First you will need to create a new project directory called SeleniumJava (your main project directory), and navigate into the src/test/java inside that project directory. This is where we will place our Selenium Java Tests.

Inside of your Java file create a package. This example is named tests. Inside of that create a file called TestLogin.java.

Directory Structure

What Are You Testing?

We will be testing the login page for an example app on the-internet.

Login Page

Take a look at the markup for this page:

<form name="login" id="login" action="/authenticate" method="post">
     <div class="row">
          <div class="large-6 small-12 columns">
              <label for="username">Username</label>
              <input type="text" name="username" id="username">
          </div>
     </div>

    <div class="row">
        <div class="large-6 small-12 columns">
            <label for="password">Password</label>
            <input type="password" name="password" id="password"> </div>
        </div>
            <button class="radius" type="submit"><i class="icon-2x    
             icon-signin"> Login</i>
            </button>
</form>


Notice the element attributes on the form. The username input field has a uniqueid, as does the password input field. The submit button doesn't, but it's the only button on the page so we can easily find it and click it.

Let's put these elements to use in our first test.

Add the Filepath to Chromedriver

Copy and paste the following code into the file You will have to Add your own filepath in the setUp() method where you stored your chromedriver:

Choose SDK

//filename: tests/TestLogin.java
package tests;

import org.junit.After;
import org.junit.Before;
import org.junit.Test;
import org.openqa.selenium.By;
import org.openqa.selenium.WebDriver;
import org.openqa.selenium.chrome.ChromeDriver;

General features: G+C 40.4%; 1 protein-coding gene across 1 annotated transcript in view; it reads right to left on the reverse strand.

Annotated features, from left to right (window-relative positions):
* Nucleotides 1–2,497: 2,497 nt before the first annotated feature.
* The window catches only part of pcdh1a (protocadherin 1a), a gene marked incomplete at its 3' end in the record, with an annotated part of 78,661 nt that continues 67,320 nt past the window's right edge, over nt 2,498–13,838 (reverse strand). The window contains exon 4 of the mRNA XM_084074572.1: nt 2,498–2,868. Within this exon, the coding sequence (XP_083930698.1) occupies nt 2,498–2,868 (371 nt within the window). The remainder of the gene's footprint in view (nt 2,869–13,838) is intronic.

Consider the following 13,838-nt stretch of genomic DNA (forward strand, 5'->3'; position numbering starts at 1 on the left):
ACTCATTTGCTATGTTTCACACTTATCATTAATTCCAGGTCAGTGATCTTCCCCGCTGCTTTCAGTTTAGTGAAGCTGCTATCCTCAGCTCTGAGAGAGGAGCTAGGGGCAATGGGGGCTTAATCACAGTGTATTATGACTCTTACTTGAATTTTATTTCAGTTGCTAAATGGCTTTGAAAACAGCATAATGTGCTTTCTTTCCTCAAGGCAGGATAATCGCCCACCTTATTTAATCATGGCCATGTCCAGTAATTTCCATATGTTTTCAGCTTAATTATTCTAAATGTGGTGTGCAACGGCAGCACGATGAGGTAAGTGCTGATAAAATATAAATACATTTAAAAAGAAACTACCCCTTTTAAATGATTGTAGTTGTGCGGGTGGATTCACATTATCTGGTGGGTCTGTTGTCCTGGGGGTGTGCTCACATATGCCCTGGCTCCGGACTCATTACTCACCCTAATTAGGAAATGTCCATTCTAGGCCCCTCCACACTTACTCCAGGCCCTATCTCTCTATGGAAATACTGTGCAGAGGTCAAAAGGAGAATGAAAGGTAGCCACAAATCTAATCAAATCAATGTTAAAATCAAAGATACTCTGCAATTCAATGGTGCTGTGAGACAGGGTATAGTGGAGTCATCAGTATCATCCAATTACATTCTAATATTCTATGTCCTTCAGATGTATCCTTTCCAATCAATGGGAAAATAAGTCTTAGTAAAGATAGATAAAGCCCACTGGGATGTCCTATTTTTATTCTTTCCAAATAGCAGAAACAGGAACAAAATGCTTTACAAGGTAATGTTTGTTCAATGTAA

import org.openqa.selenium.chrome.ChromeOptions;

import static org.junit.Assert.assertTrue;

public class TestLogin {

    private WebDriver driver;

    @Before
    public void setUp() {
        System.setProperty("webdriver.chrome.driver",  "<insert filepath to chromedriver here>");
        ChromeOptions browserOptions = new ChromeOptions();
        driver = new ChromeDriver(browserOptions);
    }

    @Test
    public void succeeded() {
        driver.get("http://the-internet.herokuapp.com/login");
        driver.findElement(By.id("username")).sendKeys("tomsmith");
        driver.findElement(By.id("password")).sendKeys("SuperSecretPassword!");
        driver.findElement(By.cssSelector("button")).click();
    }

    @After
    public void tearDown() {
        driver.quit();
    }
}



Note

Test Code Overview

The top of the file is where the dependencies go. In order for the instantiation of Selenium to work with Firefox, we need to specify the path to the Chromedriver we downloaded into the vendor directory.

Here you will notice JUnit4 annotations being imported, as well as the Selenium and Chrome drivers.

After importing the drivers and tools classes for JUnit4 and Selenium we create a class, public class TestLogin {}, and declare a field variable to store and reference an instance of Selenium WebDriver, private WebDriver driver;.

@Before and @After Annotations